# LET function

LET(FirstName, FirstValue, Name..., Value..., Result) LET(FirstName; FirstValue; Name...; Value...; Result)

## FirstName

The first value name.

The first value.

(accepts many)

## Value

(accepts many)

An additional value. Values named previously are available here.

## Result

The value that should be returned. Values named previously are available here.

## Returns

The value of the `Result` parameter.

Assigns names to values and allows these values to be used in subsequent calculations. LET(First := 2, Second := First + 4, First + Second)LET(First := 2; Second := First + 4; First + Second) returns 8, because the value 2 is assigned the name `First`, the value `First + 4` (6) is assigned the name `Second`, before `First + Second` (8) is returned.

LET is a great way to make formulas more readable and to cut down on formula repetition, helping them run faster. These topics are explored in detail below.

Parameters to LET are evaluated from left to right, meaning that values that are given names are accessible to the right of where they are defined, but not to the left of them. In the formula above, the value named `First` is available where the value for `Second` is defined, but not vice versa.

A name is defined by writing the name, followed by := and the value. An arbitrary number of these pairs may follow, before the single parameter which defines the result of the LET invocation. `:=` may also be written ,;.

(Being able to use `:=` instead of ,; is a Calcapp extension and is not supported by spreadsheets. We think it makes formulas easier to read.)

Names defined using LET are only available in the formula itself. Use a named value to assign a name to a value that is accessible from any formula. Add a named value by adding a field and selecting Named value from the drop-down menu in the inspector on the left-hand side.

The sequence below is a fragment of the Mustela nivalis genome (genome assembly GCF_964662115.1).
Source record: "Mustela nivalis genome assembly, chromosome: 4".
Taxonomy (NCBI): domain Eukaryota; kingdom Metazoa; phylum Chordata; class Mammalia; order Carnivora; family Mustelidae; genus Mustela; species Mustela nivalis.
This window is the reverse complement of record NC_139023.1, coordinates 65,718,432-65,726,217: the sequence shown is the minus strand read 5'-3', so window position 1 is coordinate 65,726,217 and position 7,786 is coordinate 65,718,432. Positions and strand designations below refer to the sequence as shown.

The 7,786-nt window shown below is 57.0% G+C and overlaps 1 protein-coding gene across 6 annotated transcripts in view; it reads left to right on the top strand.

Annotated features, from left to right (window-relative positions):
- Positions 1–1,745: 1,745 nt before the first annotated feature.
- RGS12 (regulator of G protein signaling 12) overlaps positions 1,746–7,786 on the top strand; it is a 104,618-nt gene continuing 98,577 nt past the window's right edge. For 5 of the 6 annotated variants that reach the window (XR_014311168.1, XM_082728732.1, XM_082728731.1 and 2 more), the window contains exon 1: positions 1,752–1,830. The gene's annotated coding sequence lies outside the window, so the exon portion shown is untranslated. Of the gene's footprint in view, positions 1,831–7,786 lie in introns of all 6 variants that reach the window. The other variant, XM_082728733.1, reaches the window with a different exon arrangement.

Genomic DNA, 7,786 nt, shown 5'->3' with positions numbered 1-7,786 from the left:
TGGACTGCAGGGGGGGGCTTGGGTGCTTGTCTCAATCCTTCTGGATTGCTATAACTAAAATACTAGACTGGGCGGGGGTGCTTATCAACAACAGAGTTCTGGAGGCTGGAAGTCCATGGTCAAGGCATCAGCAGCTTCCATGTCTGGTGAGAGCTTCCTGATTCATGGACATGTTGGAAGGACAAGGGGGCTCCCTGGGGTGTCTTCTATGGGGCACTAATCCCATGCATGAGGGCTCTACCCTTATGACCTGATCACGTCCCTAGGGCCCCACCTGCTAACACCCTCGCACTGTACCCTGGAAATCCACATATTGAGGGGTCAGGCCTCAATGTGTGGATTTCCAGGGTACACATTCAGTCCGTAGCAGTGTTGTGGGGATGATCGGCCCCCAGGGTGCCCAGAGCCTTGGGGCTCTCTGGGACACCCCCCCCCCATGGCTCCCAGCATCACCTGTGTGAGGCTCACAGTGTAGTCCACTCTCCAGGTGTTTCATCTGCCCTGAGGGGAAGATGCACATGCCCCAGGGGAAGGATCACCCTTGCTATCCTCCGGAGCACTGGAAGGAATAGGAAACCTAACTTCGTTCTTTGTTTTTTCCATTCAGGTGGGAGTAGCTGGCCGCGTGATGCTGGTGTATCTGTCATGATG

## LET makes formulas more readable

Consider this formula, which calculates the cost of a residential property:

LET(MetricArea := AreaInSqFt * 0.09290304, MetricPrice := 5000, MetricArea * MetricPrice)LET(MetricArea := AreaInSqFt * 0,09290304; MetricPrice := 5000; MetricArea * MetricPrice)

This formula is intended to be used with an app where the area of a residential property is given in square feet, as the AreaInSqFt field. The app only has access to the price in square meters, though, and so needs to convert the area first.

It performs the conversion by multiplying the area in square feet by a constant, and assigns this value the name `MetricArea`. (The CONVERT function could also have been used.)

It then defines the price as \$5,000 per square meter, assigning this value the name `MetricPrice`. Finally, it calculates the price by multiplying `MetricArea` by `MetricPrice` and returns this value.

Performing this calculation without LET is straight-forward:

AreaInSqFt * 0.09290304 * 5000AreaInSqFt * 0,09290304 * 5000

However, the LET version is arguably easier to understand, as it assigns names to all the constituent parts.

Whether the extra clarity makes up for the extra verbosity is a matter of personal preference. Long, complex formulas tend to benefit more from using LET than shorter formulas.

## LET cuts down on formula repetition

Some formulas require certain parts to be repeated. With LET, these repeated parts can be written once, which makes formulas easier to read. It also helps them run faster, as the parts that were previously repeated only need to be calculated once.

Consider a formula which uses FILTER to return an array of fields whose values are greater than or equal to the value of the Threshold field:

FILTER(FormGroup1.Fields | Field1:Field5, (FormGroup1.Fields | Field1:Field5) >= Threshold)FILTER(FormGroup1,Fields | Field1:Field5; (FormGroup1,Fields | Field1:Field5) >= Threshold)